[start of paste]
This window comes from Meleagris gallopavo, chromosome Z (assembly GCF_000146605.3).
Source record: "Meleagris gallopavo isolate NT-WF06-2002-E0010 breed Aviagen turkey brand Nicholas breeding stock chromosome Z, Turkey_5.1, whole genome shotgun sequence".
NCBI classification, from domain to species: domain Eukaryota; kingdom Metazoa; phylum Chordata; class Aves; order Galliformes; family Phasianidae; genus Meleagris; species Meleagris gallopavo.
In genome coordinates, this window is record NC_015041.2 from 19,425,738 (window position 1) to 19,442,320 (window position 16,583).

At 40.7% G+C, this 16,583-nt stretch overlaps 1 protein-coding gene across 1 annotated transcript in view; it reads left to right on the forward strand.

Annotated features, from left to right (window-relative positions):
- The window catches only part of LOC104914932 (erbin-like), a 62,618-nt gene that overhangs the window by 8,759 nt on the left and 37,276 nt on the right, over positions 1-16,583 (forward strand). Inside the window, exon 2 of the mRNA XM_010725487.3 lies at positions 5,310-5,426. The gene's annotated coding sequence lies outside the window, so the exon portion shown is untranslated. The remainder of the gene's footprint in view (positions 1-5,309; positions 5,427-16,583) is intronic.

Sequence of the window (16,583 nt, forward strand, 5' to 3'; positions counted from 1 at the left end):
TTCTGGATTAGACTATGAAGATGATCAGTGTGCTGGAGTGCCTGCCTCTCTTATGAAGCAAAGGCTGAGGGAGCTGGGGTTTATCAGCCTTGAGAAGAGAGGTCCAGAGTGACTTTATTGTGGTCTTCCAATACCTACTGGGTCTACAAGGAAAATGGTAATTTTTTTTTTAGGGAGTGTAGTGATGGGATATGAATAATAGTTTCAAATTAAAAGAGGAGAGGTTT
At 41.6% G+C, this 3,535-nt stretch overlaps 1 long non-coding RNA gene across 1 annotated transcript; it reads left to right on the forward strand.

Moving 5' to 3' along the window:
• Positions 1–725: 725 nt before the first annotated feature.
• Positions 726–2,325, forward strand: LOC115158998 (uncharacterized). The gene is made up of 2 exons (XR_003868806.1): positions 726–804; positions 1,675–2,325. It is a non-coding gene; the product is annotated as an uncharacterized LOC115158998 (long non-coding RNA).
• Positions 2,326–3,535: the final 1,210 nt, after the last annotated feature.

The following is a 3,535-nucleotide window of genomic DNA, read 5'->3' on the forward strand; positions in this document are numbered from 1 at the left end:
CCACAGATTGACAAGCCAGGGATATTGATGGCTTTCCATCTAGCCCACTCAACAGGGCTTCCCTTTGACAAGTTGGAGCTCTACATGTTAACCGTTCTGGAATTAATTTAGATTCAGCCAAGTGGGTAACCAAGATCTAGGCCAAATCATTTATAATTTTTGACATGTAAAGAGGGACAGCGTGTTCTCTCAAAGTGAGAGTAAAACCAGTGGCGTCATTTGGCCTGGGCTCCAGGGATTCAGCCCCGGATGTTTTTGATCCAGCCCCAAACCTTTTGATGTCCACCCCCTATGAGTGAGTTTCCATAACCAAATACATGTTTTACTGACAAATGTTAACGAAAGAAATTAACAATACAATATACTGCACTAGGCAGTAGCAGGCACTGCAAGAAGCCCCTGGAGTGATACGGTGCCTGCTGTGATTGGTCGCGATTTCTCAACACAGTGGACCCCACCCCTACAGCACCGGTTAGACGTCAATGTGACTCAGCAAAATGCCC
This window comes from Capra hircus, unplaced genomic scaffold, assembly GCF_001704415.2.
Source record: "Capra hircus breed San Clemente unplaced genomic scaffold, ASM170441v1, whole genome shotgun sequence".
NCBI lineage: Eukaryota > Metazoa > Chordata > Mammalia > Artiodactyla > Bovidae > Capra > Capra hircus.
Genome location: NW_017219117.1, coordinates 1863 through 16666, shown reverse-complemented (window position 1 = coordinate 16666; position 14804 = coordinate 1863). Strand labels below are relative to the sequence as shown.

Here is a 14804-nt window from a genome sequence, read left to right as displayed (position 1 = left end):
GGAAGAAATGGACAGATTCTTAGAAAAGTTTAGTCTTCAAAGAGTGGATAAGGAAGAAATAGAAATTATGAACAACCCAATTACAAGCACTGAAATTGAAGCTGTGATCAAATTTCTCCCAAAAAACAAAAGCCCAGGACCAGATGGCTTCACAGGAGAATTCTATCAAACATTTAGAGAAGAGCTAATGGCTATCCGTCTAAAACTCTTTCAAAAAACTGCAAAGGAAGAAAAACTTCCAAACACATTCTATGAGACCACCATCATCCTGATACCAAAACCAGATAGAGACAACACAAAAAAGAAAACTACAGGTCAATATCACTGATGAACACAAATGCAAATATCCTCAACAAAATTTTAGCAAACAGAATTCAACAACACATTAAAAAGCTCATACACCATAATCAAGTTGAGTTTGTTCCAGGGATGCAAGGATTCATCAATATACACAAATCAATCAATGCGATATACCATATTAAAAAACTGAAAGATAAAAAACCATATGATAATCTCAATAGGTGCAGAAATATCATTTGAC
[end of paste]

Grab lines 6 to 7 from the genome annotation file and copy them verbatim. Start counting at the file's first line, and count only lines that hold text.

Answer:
Annotated features, from left to right (window-relative positions):
- The window catches only part of LOC104914932 (erbin-like), a 62,618-nt gene that overhangs the window by 8,759 nt on the left and 37,276 nt on the right, over positions 1-16,583 (forward strand). Inside the window, exon 2 of the mRNA XM_010725487.3 lies at positions 5,310-5,426. The gene's annotated coding sequence lies outside the window, so the exon portion shown is untranslated. The remainder of the gene's footprint in view (positions 1-5,309; positions 5,427-16,583) is intronic.